– Andy Burnham MP, Shadow Health Secretary
Labour has warned for months of the growing crisis in accident and emergency units across England. Now that the head of the Government's own watchdog has confirmed it, ministers can't continue to ignore it.
It's becoming clearer by the day that emergency care is in crisis, yet the Queen's Speech had nothing to say about the growing pressures on the NHS.
The NHS has been dragged down by a toxic mix of cuts and re-organisation.
David Prior, who was brought in to lead the Care Quality Commission in January after it faced criticism for failing to protect vulnerable patients, said that almost half of hospitals were now providing care which was either poor, or "not terribly" good.
He said the CQC had found 45 hospitals with problems dating back five years, and vowed that from now on regulators will take a "much clearer" approach in advising which hospitals should not be allowed to continue as they are.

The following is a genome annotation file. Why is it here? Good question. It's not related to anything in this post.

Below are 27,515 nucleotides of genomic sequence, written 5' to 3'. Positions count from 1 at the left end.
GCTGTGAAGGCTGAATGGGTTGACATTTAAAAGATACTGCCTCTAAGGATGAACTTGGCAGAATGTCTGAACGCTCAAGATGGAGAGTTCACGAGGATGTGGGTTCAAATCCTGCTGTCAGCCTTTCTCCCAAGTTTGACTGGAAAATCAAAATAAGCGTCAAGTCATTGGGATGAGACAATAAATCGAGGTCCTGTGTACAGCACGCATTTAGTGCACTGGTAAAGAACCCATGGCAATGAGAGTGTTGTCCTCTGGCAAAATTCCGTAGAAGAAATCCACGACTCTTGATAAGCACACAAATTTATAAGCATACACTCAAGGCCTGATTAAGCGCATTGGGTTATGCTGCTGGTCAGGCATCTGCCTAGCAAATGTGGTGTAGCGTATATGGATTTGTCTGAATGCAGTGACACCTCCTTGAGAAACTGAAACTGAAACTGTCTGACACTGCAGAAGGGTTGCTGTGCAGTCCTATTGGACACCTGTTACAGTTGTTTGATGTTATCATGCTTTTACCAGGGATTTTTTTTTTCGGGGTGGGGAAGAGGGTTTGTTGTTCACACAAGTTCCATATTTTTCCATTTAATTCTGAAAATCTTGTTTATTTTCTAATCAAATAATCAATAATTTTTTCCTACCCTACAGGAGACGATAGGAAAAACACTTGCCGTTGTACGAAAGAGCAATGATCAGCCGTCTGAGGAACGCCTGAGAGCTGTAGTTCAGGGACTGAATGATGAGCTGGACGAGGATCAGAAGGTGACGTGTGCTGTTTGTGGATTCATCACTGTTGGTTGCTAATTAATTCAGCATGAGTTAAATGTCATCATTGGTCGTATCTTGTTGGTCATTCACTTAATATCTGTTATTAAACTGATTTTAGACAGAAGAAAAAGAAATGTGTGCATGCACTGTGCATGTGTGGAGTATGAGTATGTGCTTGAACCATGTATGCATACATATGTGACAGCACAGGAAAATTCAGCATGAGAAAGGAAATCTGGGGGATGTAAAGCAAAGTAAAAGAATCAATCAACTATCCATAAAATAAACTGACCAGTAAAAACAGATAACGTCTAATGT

We will be outside the system and the politics - we will have a huge role in the reconfiguration debate because we are independent.
Demand on NHS accident and emergency departments is "out of control" and "totally unsustainable", the head of the health and social care regulator in England has warned.
David Prior, chairman of the Care Quality Commission (CQC), said there should be widespread closures of hospital beds and investment in community care to tackle the increasing burden on emergency care.
Mr Prior said that far too many patients were arriving at hospital as emergency cases, a crisis which could be averted by earlier intervention through care in the community.
Speaking a conference hosted by health think tank the King's Fund, Mr Prior said: "If we don't start closing acute beds, the system is going to fall over.
"Emergency admissions through Accident and Emergency are out of control in large parts of the country...That is totally unsustainable."